According to a Bloomberg survey, 26 of 27 market economist are expecting an interest rate hike somewhere in the next 12 months.
(No, I wasn’t one of the economists surveyed. I must have been out when they called.)
Now, at the risk of distancing myself further from the professional economics community,
“You mob are all out of your tree!”
Talk about herd-think. How has a rate hike suddenly become a consensus?
Let me break it down. First up, who are these ‘economists’? These guys are the ‘analysts’ working at the investment banks and fund managers, but mostly they’re paid to be talking heads.
They’re out there spruiking the odd bit of insight and analysis in order to boost the profile of their employer.
And believe it or not, the rate hike story is actually a good news story. What they’re saying is that at some point in the next year, the RBA is going to think that economic activity is heating up so much, that they’re going to need to throw a rate hike into the mix just to cool things down.
It’s a story of an economy starting to sizzle.
And that story is good for their clients – big businesses, investors, each other. So these talking heads are out there talking the economy up – like air-conditioner salesmen talking up how hot this summer is going to be.
Trouble is, talk is cheap. And it’s not just rouge outsiders like me who don’t believe them. Even their own traders don’t believe them.
Because in the bond market – where banks can have a bit of a punt on where interest rates are going to be down the track – bond market futures show that the market is actually pricing in a rate cut in the next twelve months.
So the traders – who actually have skin in the game – are doing exactly the opposite of what their economists are telling them they should do.
If they wanted to, these economists could walk the 30m over the bond trading guys and say, ‘Hey knuckleheads, you’ve got the graph upside down. Rates are going up, not down.’
But no one cares what the economists are telling the public – that’s just for clients. If you want to know what the banks actually think, listen the to money. Money talks.
And right now, the money says that rates are going down.
And personally, I agree with money on this one.
Rate hikes are a possibility, but they’re not likely. And I think there’s every chance we’ll see rates drop a little lower yet.
And the reason I think that is largely based on what’s happening on the international stage.
Conditions are probably strong enough in Australia to justify backing off the throttle a little, but the international situation is keeping downward pressure on rates.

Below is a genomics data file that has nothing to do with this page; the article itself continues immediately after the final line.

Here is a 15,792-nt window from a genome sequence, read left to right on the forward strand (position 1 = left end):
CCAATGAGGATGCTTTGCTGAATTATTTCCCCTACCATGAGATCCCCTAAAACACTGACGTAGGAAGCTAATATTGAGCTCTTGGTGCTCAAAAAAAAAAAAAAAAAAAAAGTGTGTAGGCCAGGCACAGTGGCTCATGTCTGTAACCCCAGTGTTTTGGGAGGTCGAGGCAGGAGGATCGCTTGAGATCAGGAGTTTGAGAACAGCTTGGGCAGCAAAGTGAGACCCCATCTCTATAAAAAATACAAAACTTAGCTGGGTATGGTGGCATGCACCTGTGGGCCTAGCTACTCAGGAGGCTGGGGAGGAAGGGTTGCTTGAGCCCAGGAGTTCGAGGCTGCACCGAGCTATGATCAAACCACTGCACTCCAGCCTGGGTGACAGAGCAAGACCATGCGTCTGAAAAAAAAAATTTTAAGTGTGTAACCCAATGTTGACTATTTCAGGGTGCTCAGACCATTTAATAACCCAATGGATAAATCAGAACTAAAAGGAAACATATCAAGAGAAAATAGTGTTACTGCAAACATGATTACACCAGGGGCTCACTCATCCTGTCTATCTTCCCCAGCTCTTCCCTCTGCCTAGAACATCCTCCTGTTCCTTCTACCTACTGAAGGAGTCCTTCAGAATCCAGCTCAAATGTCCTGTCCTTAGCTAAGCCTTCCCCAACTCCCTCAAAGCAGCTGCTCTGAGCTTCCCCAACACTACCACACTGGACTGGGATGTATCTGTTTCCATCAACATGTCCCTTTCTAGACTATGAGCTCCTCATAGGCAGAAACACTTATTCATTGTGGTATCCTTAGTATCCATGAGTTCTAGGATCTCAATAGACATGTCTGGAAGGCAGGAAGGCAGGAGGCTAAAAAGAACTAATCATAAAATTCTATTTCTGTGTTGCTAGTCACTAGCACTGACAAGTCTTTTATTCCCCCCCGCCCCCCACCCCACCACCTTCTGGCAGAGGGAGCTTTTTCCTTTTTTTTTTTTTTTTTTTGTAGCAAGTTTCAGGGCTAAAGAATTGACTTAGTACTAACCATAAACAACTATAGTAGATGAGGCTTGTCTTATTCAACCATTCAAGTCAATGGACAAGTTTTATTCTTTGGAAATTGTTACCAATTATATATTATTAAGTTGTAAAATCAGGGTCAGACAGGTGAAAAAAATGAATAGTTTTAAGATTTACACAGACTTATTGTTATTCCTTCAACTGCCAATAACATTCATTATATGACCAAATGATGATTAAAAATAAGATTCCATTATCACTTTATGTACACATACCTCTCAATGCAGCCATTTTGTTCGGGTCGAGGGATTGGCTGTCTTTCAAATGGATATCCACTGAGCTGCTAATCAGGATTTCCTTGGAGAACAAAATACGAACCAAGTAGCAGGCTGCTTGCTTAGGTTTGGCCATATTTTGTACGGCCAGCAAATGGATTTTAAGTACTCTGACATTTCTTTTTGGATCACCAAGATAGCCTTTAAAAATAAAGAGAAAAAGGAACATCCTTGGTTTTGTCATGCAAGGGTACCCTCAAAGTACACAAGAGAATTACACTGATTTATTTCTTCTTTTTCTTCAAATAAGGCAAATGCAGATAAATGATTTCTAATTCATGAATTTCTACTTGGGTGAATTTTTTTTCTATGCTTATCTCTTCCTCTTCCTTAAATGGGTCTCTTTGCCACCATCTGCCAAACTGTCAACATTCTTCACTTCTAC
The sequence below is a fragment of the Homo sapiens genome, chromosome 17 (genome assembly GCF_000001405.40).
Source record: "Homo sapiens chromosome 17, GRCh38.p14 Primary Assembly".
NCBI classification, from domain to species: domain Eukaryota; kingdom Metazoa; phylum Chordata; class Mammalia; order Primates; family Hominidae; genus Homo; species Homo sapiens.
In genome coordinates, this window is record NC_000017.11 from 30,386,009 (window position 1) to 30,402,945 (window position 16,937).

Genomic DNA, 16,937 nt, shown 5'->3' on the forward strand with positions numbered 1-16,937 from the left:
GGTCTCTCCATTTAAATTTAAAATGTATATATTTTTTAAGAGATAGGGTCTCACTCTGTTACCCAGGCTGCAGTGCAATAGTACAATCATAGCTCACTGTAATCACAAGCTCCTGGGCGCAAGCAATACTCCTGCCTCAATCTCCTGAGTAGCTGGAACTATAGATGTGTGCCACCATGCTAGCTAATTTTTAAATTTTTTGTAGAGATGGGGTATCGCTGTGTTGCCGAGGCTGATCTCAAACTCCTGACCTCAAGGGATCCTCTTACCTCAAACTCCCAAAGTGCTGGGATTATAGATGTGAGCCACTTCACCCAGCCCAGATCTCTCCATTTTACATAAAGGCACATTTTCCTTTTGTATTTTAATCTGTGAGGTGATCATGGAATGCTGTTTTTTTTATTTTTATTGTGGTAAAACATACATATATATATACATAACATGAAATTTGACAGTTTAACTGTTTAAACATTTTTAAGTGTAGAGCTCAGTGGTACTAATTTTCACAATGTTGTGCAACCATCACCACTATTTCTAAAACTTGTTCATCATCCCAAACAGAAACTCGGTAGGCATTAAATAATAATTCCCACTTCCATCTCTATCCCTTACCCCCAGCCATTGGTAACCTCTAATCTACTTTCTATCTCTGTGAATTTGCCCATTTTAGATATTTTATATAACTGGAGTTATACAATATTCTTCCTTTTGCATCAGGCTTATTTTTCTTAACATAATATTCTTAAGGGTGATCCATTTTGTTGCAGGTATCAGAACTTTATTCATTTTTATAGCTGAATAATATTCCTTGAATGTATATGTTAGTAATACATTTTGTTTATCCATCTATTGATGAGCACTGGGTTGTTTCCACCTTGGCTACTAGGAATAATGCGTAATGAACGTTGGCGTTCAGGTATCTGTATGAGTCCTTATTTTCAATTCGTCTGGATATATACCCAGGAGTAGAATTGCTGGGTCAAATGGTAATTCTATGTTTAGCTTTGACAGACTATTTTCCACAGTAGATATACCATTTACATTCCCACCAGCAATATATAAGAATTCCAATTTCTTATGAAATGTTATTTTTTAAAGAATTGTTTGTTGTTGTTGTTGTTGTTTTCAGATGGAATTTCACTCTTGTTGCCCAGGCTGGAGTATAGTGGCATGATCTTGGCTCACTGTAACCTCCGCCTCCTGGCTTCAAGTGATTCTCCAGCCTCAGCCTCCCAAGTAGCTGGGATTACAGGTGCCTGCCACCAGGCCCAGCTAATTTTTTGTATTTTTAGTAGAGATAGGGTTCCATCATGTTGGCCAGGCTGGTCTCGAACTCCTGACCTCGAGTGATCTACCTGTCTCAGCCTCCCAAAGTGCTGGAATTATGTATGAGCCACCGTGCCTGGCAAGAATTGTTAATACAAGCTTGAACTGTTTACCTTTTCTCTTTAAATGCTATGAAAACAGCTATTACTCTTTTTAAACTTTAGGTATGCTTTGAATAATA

Inflation in Australia is currently comfortably soft. It’s moving towards the bottom of the RBA’s target band (2-3%), but it’s still in the target band. The RBA’s still on target.
These days, that’s an enviable situation to be in.
Most countries can’t say that. In fact, most countries are trying to keep their economies from tilting into deflation. (I don’t have time to discuss it here, but deflation is big trouble.)
Take a look at this chart here. This counts the number of OECD countries with inflation below 2%, and the number below 1%.
Right now, 20 out of 34 OECD countries have inflation of less than 1%. The spectre of inflation has been vanquished from the globe, but now we’ve got his even scarier brother to deal with – the ogre of deflation.
It’s a deflationary world and that puts downward pressure on Aussie interest rates in two ways.
First, if prices of foreign goods are falling, then we’re less likely to ‘import’ inflation through higher prices of foreign stuff.
Secondly, this situation is reaching fever-pitch right now, and Europe in particular is going hard on the policy levers to avoid a catastrophe. That means super low interest rates.
And remember official interest rates are still effectively zero in Japan and the US.
So while our official 2.5% might be a record low, by international standards, it’s actually pretty high.
That means that Aussie assets are paying more than other assets. That makes them more popular. But to buy them, you need Aussie dollars.
That means extra demand for Aussie dollars and that pushes the price up. The Aussie dollar becomes expensive.
The RBA has made no secret of the fact that it would like to see a lower dollar. Everyone would.
The Aussie dollar (here measured by the RBA’s Real Effective Exchange Rate) remains around record highs:
It could do to be a lot lower.
But it seems that that’s only going to happen when Aussie interest rates fall into line with the rest of the world.
Now I can’t see the situation in Europe turning around anytime soon, so that means, at least over the next 12 months, there’s going to be a strong incentive to bring Australian interest rates even lower.
Will they do it? Maybe they will, maybe they won’t.
But I definitely don’t see rates going higher.
Someone should have surveyed me.
What are your thoughts?
Interest rates going up or down in the next 12 months?
Does that mean you will stop or accelerate your investing?